Before the league title was wrapped up with a comprehensive 4-1 win over Al-Fateh, thanks to Khribin’s hat-trick, there was a traumatic AFC Champions League campaign to endure. Having reached the final of the continent’s premier competition as recently as November, an exit from the 2018 edition in the group stage has been hard to stomach for supporters dreaming of a third title.
It has been a curious season for the champions, one that saddled contrasting AFC Champions League campaigns, seen a Saudi Arabia World Cup qualification and of course a managerial departure.
Al-Hilal dispensed of the service of Ramon Diaz on February 20, a day after a 1-0 loss to Esteghlal in the AFC Champions League, a seemingly harsh move considering his previous achievements in the competition not to mention a league title last year.
In truth, performances had dipped below what Al-Hilal’s supporters and, crucially, board expect. There was also an exit from the King’s Cup at the hands of Al-Qadisiyah; the loss to Esteghlal in their second Group D fixture (having drawn the first 1-1 at home to Al-Ain) was the final straw.
The incoming interim manager Juan Brown had to do without his side’s most potent weapon, and it is not stretching a point say that Khribin’s absence for three months through injury played a major role in Al-Hilal’s inconsistencies.
The 24-year-old had played a pivotal role in the club reaching the ultimately disappointing final against Urawa Red Diamonds last year, and his leadership and goals have been missed this time around.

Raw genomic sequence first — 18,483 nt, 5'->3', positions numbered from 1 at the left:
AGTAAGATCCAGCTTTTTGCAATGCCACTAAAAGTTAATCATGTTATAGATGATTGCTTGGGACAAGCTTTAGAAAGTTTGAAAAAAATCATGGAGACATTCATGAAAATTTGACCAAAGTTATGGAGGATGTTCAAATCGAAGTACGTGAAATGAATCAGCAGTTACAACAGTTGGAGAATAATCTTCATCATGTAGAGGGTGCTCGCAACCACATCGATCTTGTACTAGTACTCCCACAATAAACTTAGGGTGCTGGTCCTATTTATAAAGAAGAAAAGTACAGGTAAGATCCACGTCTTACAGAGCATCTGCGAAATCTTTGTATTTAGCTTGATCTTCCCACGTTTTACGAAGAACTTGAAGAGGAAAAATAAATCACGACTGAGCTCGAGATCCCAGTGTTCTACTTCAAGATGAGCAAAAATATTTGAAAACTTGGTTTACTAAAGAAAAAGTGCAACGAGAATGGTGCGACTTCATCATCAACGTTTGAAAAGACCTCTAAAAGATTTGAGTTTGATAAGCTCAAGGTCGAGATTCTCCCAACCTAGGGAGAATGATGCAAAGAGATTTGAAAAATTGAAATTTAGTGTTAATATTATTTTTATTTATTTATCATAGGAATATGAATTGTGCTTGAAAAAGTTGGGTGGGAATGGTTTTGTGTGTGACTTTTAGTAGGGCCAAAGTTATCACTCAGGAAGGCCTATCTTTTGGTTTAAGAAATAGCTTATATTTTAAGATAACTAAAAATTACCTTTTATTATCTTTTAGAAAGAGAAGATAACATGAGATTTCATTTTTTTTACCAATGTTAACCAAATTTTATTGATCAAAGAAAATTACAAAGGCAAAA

In 2017, his 10 goals were a competition high, helping cement his reputation as one of Asia’s most feared strikers and, along with his contribution to Syria’s gallant stab at World Cup qualification, earned him the Asian Player of the Year award.
Suddenly, Khribin was the continent’s hottest property, less than a year after joining Al-Hilal from the UAE’s Al-Dhafra.
So where do Al Hilal and Khribin go from here?
Mohamed Salah’s astonishing first season at Liverpool has rocketed him into the bracket of world’s best players, and is now being held up as an example for other Middle Eastern players.
Khribin, at only 24, is one of the select few who can potentially carve out a career abroad should he choose to. While others like Omar Abdulrahman and Ali Mabkhout have so far shunned interest from foreign clubs, could Khribin be the next Arab to make a big move to one of Europe’s elite leagues?
So far there has been no indication that the player wants a move, and Al-Hilal will certainly be doing all they can to keep hold of their prized possession as they look to maintain their domestic dominance and reassert their continental credentials in 2019.
First order of business would be to confirm a full time manager, and barring injuries the new man will still be working with the best squad in Saudi Arabia, and one of the strongest in Asia.
The Moroccan Achraf Bencharki has been a successful addition to the ranks of foreign players that include Ali Al-Habsi, the Argentine Ezequiel Cerutti and the Uruguayan Nicolas Milesi, as well as the injured and much-missed Brazilian Carlos Eduardo.
Captain and Hilal stalwart Yasser Al-Qahtani may have announced his retirement after last week’s title triumph, but the club remains home to some of the best local talent around, many of whom will represent their country at the World Cup in Russia.
No doubt more ingoing and outgoing transfers will be conducted during the summer.
The title win has eased the pain of the Champions League exit, and if Al-Hilal can hold on to their best players, above all Khribin, even better things can be expected next season.